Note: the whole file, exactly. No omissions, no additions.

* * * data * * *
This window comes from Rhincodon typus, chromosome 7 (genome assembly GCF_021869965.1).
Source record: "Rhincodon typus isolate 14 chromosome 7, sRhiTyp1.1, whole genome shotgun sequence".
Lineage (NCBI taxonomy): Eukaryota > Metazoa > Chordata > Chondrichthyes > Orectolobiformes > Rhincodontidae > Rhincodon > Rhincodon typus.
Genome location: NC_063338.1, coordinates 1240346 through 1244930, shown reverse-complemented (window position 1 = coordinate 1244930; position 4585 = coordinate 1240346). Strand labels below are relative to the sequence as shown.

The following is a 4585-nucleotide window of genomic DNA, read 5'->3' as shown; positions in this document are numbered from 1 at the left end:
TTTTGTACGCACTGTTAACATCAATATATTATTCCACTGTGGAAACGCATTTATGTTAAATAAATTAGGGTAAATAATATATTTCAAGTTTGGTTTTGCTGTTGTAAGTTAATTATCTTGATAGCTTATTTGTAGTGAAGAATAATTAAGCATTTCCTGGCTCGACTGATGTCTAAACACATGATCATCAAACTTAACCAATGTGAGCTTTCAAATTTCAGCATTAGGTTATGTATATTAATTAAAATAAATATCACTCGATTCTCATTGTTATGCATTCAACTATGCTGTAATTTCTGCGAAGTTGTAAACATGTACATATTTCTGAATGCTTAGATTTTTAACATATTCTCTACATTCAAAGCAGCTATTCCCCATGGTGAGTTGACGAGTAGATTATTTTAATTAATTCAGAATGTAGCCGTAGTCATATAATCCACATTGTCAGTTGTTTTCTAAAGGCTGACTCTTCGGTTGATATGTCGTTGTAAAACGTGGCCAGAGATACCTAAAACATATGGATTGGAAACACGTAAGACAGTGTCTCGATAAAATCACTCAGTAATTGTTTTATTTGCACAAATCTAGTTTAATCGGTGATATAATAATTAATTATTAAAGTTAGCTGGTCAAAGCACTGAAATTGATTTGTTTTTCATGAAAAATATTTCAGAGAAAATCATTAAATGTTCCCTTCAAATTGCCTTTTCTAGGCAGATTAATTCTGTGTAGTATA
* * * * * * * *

This window comes from Rhincodon typus, chromosome 7 (genome assembly GCF_021869965.1).
Source record: "Rhincodon typus isolate 14 chromosome 7, sRhiTyp1.1, whole genome shotgun sequence".
Lineage (NCBI taxonomy): Eukaryota > Metazoa > Chordata > Chondrichthyes > Orectolobiformes > Rhincodontidae > Rhincodon > Rhincodon typus.
Genome location: NC_063338.1, coordinates 1240346 through 1244930, shown reverse-complemented (window position 1 = coordinate 1244930; position 4585 = coordinate 1240346). Strand labels below are relative to the sequence as shown.

The following is a 4585-nucleotide window of genomic DNA, read 5'->3' as shown; positions in this document are numbered from 1 at the left end:
TTTTGTACGCACTGTTAACATCAATATATTATTCCACTGTGGAAACGCATTTATGTTAAATAAATTAGGGTAAATAATATATTTCAAGTTTGGTTTTGCTGTTGTAAGTTAATTATCTTGATAGCTTATTTGTAGTGAAGAATAATTAAGCATTTCCTGGCTCGACTGATGTCTAAACACATGATCATCAAACTTAACCAATGTGAGCTTTCAAATTTCAGCATTAGGTTATGTATATTAATTAAAATAAATATCACTCGATTCTCATTGTTATGCATTCAACTATGCTGTAATTTCTGCGAAGTTGTAAACATGTACATATTTCTGAATGCTTAGATTTTTAACATATTCTCTACATTCAAAGCAGCTATTCCCCATGGTGAGTTGACGAGTAGATTATTTTAATTAATTCAGAATGTAGCCGTAGTCATATAATCCACATTGTCAGTTGTTTTCTAAAGGCTGACTCTTCGGTTGATATGTCGTTGTAAAACGTGGCCAGAGATACCTAAAACATATGGATTGGAAACACGTAAGACAGTGTCTCGATAAAATCACTCAGTAATTGTTTTATTTGCACAAATCTAGTTTAATCGGTGATATAATAATTAATTATTAAAGTTAGCTGGTCAAAGCACTGAAATTGATTTGTTTTTCATGAAAAATATTTCAGAGAAAATCATTAAATGTTCCCTTCAAATTGCCTTTTCTAGGCAGATTAATTCTGTGTAGTATA